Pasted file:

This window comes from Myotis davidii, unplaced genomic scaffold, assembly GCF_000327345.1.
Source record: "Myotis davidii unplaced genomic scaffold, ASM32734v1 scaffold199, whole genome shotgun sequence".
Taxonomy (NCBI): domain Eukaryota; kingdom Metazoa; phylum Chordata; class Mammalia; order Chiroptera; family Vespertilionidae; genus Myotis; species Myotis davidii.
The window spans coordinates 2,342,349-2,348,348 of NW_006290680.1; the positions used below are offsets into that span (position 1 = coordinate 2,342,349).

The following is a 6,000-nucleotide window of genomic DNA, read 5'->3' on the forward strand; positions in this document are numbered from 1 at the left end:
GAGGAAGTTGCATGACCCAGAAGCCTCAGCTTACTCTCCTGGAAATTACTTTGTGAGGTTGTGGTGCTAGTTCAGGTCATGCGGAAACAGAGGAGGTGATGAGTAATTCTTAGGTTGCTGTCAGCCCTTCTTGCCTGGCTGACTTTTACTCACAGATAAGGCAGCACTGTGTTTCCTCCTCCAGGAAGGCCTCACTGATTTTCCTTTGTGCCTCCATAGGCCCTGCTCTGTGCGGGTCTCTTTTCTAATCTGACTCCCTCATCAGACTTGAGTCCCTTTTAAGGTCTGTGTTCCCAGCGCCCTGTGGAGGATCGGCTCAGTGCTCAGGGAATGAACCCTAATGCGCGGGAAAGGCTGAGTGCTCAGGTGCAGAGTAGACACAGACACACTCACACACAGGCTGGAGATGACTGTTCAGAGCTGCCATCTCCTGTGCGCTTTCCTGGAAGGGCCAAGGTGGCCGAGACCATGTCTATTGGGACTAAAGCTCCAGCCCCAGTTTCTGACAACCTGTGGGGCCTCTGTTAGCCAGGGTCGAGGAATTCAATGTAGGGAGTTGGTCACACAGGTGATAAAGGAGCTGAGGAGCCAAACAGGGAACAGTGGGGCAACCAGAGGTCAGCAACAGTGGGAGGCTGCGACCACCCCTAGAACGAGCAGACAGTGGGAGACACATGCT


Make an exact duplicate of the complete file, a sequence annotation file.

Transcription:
This window comes from Myotis davidii, unplaced genomic scaffold, assembly GCF_000327345.1.
Source record: "Myotis davidii unplaced genomic scaffold, ASM32734v1 scaffold199, whole genome shotgun sequence".
Taxonomy (NCBI): domain Eukaryota; kingdom Metazoa; phylum Chordata; class Mammalia; order Chiroptera; family Vespertilionidae; genus Myotis; species Myotis davidii.
The window spans coordinates 2,342,349-2,348,348 of NW_006290680.1; the positions used below are offsets into that span (position 1 = coordinate 2,342,349).

The following is a 6,000-nucleotide window of genomic DNA, read 5'->3' on the forward strand; positions in this document are numbered from 1 at the left end:
GAGGAAGTTGCATGACCCAGAAGCCTCAGCTTACTCTCCTGGAAATTACTTTGTGAGGTTGTGGTGCTAGTTCAGGTCATGCGGAAACAGAGGAGGTGATGAGTAATTCTTAGGTTGCTGTCAGCCCTTCTTGCCTGGCTGACTTTTACTCACAGATAAGGCAGCACTGTGTTTCCTCCTCCAGGAAGGCCTCACTGATTTTCCTTTGTGCCTCCATAGGCCCTGCTCTGTGCGGGTCTCTTTTCTAATCTGACTCCCTCATCAGACTTGAGTCCCTTTTAAGGTCTGTGTTCCCAGCGCCCTGTGGAGGATCGGCTCAGTGCTCAGGGAATGAACCCTAATGCGCGGGAAAGGCTGAGTGCTCAGGTGCAGAGTAGACACAGACACACTCACACACAGGCTGGAGATGACTGTTCAGAGCTGCCATCTCCTGTGCGCTTTCCTGGAAGGGCCAAGGTGGCCGAGACCATGTCTATTGGGACTAAAGCTCCAGCCCCAGTTTCTGACAACCTGTGGGGCCTCTGTTAGCCAGGGTCGAGGAATTCAATGTAGGGAGTTGGTCACACAGGTGATAAAGGAGCTGAGGAGCCAAACAGGGAACAGTGGGGCAACCAGAGGTCAGCAACAGTGGGAGGCTGCGACCACCCCTAGAACGAGCAGACAGTGGGAGACACATGCT